Recess! All work and no play makes leaders less sharp

Recess! All work and no play makes leaders less sharp | practice (split each time) | Want results? Make sure you're asking powerful questions
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January 26, 2024
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Leading the Way
Recess! All work and no play makes leaders less sharp
(Pixabay)
Recess, when you were a kid, was a time to take a break from hard work for play, something leaders still need, writes Fred Jones, the creator and curator of Meanwhile Studio, who recommends ringing the recess bell for activities such as reflecting on your day -- what went right, what went wrong and what to do differently. Moments of renewal can also provide a refreshing break, including taking a walk or striking up a conversation with a colleague, Jones suggests.
Full Story: Cultivating Leadership blog (1/25) 
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Put it into practice: Daily moments of recess are helpful, but Jones also suggests taking more prolonged periods of rest through a sabbatical or taking time to pursue a personal "quest." "While it may be more difficult to work this in while also keeping up jobs, family life, and more, it is possible with enough structure and the support of others."
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Want results? Make sure you're asking powerful questions
(Pixabay)
Chatting with a team isn't enough to get results -- you need to prompt action and change by asking them powerful questions that "invite, engage, inspire, motivate, provoke, challenge and encourage," writes leadership expert Dan Rockwell. "Questions create attention. Attention translates to direction," Rockwell says, noting that the goal should be taking positive action.
Full Story: Leadership Freak (1/25) 
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Put it into practice: Whether the initial question relates to new people, skills or opportunities, your next question should ensure action is pursued, Rockwell of the Leadership Freak website says. His examples include: Where do you intend to adapt today? Who do you intend to connect with today? What opportunity do you intend to seize today?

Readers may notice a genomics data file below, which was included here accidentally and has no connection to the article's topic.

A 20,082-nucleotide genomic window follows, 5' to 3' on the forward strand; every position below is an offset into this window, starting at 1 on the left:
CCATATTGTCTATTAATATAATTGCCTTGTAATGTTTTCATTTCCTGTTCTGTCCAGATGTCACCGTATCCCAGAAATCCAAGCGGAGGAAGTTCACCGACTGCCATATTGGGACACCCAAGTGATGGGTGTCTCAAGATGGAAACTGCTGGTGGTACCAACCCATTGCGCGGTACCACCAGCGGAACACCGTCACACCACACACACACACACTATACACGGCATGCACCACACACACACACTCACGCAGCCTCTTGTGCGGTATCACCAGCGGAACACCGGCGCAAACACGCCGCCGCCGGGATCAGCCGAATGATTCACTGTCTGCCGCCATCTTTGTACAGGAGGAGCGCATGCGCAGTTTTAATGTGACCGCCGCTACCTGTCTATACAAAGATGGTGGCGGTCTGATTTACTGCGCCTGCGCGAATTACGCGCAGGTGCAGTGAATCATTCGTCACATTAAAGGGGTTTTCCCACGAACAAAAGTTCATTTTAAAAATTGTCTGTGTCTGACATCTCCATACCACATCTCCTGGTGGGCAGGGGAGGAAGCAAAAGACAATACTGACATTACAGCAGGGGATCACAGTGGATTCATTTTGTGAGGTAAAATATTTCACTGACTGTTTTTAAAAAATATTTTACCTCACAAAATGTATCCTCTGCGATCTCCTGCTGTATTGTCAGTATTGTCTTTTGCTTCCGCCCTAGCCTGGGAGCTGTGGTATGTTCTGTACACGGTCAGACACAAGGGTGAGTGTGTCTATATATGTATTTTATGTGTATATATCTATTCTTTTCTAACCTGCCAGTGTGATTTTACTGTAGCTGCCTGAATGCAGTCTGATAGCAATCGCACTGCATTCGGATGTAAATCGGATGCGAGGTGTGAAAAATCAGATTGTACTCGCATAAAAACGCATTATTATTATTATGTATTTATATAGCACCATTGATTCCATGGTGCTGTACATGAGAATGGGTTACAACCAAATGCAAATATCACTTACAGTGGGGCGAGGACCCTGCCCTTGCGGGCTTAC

Do you get -- or, worse, send -- email replies that suggest a need for reading the initial email thoroughly? That inattention could point to rushing through work, which may result in mistakes or poor (or forgotten!) decisions, and Lisa Kohn of Chatsworth Consulting Group recommends five ways you can slow down and produce more effective emails, such as not multitasking while tackling them.
Full Story: Chatsworth Consulting Group (1/25) 
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Put it into practice: Take a breath and pause between emails. Read important emails twice -- don't skim -- to ensure you absorbed all the points, Kohn advises. Don't only dedicate a specific time for email; include that information in your email signature.
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Get your mind and body right each Friday
Study links nasal breathing to health benefits
(Pixabay)